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This circuit generates a negative polarity voltage from a positive polarity one. This is useful for OP-amp circuits and low power audio amps where you need simultaneous +V and -V supplies from a single voltage source as a battery. Maximum input voltage is 18V, and output is up to 10W at 1 Amp. 555 based polarity inverter circuits can only provide a few milliamps of current output.

Step 1: 10 Ohm / 2W Resistor Burning From 10Volts 1Amp Output (10W) of Inverter Circuit

Step 2: Circuit Diagram

Main blocks of circuit are an oscillator stage (10KHz), a complementary power FET driver, and a capacitive charge pump. FET gates are preceded by a delay circuit to avoid simultaneous ON state of both FETs. Time constant is provided by a 470K resistor and input stray capacitance of 4011 gates (around 6pF). A 1N4148 diode cuts off FET with no delay. Schottky diodes in the charge pump provide fast switching and low forward voltage drop.

Step 3: Circuit Operation Details

Step 4: Charge Pump Operation

Step 5: Charge Pump Animation

Step 6: Output Ripple

Output ripple amplitude varies with load current and has a frequency of 10KHz

Step 7: FET Pinout

Step 8: Parts List

Step 9: For More Details, Watch the Video!

<p>I would be very careful with this circuit. It lacks many self-protection features of &quot;real&quot; switching power supplies.<br></p><p>It<br> is susceptible to &quot;shoot-through&quot;, where one MOSFET doesn't turn off <br>completely before the other turns on. They short power to ground, <br>potentially destroying themselves, or at least reducing the circuit's <br>efficiency. Maxim Semi has a nice definition: </p><p><a href="https://www.maximintegrated.com/en/glossary/definitions.mvp/term/Shoot-Through%20Current/gpk/1040" rel="nofollow">https://www.maximintegrated.com/en/glossary/defini...</a></p><p>There should be a dead-band between the two MOSFET gate <br>signals, when both transistors are off. The circuit as is may work for <br>some people, but variations in the MOSFET gate capacitance, threshold <br>voltage, and logic gate drive strength may cause it to fail [maybe dramatically] for <br>others. </p><p>The circuit also lacks a lock-out circuit to prevent <br>both transistors from both being turned on of the logic gates <br>misbehave. They wouldn't misbehave once the circuit is powered up and running, <br>but odd things can happen with turning the power supply on or off. The gate<br> outputs may all jump high or low, even if only briefly, and again short<br> power to ground.<br></p><p>I'm sure a more experienced power supply designer will have additional warnings. Commercial switching power supplies and ICs have extensive protection circuitry. They're not included just for fun. ;-)</p><p>Caveat emptor.</p>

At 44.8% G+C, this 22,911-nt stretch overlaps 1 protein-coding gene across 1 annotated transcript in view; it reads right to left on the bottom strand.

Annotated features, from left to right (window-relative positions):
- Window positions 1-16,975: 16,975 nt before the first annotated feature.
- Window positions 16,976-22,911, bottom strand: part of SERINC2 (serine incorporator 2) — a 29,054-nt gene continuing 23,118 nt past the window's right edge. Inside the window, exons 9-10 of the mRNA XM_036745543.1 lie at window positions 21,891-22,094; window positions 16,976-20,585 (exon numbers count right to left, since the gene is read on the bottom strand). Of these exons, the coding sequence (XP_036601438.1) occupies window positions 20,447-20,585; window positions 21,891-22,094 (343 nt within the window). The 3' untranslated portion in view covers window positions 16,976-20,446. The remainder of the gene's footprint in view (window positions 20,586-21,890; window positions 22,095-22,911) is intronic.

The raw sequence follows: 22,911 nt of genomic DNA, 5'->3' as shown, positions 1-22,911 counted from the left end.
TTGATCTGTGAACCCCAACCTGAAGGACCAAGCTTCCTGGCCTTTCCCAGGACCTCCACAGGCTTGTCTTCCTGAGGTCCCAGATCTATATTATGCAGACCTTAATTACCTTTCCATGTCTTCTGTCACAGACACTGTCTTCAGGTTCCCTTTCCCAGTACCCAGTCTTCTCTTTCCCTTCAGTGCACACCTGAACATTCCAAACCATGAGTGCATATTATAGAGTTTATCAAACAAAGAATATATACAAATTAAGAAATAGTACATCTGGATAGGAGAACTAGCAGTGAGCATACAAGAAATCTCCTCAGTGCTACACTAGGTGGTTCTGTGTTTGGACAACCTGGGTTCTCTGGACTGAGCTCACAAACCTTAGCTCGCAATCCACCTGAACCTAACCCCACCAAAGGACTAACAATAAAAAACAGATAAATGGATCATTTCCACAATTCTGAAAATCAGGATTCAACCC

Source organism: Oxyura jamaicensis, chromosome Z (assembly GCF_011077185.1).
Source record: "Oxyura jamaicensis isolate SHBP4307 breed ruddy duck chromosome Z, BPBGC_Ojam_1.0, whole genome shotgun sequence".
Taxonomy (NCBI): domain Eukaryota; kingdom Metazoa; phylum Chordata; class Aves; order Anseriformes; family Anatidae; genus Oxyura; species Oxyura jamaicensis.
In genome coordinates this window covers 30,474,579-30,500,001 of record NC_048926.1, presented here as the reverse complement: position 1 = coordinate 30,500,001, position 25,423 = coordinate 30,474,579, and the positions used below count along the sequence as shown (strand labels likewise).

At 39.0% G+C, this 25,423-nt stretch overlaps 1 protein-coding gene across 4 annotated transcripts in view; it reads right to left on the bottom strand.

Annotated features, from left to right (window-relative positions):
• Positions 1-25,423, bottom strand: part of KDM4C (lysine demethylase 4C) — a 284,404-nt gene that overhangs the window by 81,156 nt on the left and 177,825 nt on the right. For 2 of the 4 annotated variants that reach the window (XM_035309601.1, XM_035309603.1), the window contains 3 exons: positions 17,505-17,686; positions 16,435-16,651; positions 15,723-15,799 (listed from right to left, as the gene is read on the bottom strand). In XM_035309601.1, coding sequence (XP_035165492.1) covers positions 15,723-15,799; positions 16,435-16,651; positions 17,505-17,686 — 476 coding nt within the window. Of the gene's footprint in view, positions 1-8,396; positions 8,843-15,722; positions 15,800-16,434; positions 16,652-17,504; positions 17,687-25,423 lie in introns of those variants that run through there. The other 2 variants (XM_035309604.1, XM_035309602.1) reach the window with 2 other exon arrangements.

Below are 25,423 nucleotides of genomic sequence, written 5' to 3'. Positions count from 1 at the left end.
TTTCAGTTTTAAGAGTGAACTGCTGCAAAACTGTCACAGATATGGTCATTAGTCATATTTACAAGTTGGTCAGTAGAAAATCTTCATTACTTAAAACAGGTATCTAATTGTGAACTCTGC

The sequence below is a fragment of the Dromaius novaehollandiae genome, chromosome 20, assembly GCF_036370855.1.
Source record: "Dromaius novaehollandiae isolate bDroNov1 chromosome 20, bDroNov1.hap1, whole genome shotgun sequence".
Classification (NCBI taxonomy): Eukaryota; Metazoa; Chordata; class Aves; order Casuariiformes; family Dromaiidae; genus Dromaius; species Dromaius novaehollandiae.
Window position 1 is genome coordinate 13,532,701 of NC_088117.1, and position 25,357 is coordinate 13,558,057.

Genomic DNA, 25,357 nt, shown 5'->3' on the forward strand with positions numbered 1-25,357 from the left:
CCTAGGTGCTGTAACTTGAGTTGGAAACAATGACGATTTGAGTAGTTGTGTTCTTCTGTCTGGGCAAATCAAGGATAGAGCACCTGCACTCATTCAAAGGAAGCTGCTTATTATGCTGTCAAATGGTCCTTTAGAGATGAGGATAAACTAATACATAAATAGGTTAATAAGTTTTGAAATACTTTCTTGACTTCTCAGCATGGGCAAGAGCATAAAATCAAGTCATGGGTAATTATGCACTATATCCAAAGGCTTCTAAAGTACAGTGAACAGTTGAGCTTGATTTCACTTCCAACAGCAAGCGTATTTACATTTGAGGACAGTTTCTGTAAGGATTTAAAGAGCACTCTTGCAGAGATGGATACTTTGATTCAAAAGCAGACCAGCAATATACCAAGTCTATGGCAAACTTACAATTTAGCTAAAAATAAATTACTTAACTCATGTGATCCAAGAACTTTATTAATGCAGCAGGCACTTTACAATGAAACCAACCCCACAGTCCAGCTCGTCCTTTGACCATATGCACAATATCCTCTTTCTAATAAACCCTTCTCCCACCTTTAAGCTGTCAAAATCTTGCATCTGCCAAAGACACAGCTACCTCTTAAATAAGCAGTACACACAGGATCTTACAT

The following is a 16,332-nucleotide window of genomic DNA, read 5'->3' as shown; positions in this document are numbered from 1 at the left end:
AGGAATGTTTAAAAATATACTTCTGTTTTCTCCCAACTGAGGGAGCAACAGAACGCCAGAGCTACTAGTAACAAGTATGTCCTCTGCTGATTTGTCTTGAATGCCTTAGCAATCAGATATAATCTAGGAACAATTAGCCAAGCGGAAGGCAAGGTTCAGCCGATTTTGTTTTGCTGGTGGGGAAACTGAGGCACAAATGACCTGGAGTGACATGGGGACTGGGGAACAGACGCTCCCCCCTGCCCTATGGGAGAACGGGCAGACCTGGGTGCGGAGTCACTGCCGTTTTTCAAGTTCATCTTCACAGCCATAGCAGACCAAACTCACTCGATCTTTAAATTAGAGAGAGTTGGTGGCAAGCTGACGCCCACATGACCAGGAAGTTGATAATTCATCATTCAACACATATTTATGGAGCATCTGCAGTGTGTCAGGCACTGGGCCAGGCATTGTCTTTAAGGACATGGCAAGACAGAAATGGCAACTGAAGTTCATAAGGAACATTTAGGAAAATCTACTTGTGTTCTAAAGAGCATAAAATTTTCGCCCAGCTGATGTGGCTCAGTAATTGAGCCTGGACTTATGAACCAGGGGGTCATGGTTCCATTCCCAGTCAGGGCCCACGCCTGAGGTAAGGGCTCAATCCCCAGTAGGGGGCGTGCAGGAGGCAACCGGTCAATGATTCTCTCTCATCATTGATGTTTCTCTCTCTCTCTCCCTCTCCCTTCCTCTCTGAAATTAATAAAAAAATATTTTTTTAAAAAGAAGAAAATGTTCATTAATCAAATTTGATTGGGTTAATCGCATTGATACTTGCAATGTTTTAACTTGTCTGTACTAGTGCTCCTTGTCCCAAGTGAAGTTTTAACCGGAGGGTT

<p>Hi! If you take your time to read the circuit operation details <em>(step 3)</em> you will see R3 and R4 (470K) together with the input capacitance of 4011 gates (2 x 6pF), delay the turn-on of the FETs to prevent <em>&quot;shoot through&quot;</em> and create the <em>&quot;dead band&quot;</em> you claim.</p>
<p>I think you should move this sentence to the start</p><p>&quot;555 based polarity inverter circuits can only provide a few milliamps of current output.&quot; It confused me and left me initially with the impression yours could only produce a few milliamps . Thanks I will give this a try as my digital oscilliscope needs 12V, 5 V and -12V . This will cover it from one source.</p>

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Bio: Music: my profession for over 40 years... Electronics: my beloved hobby always.
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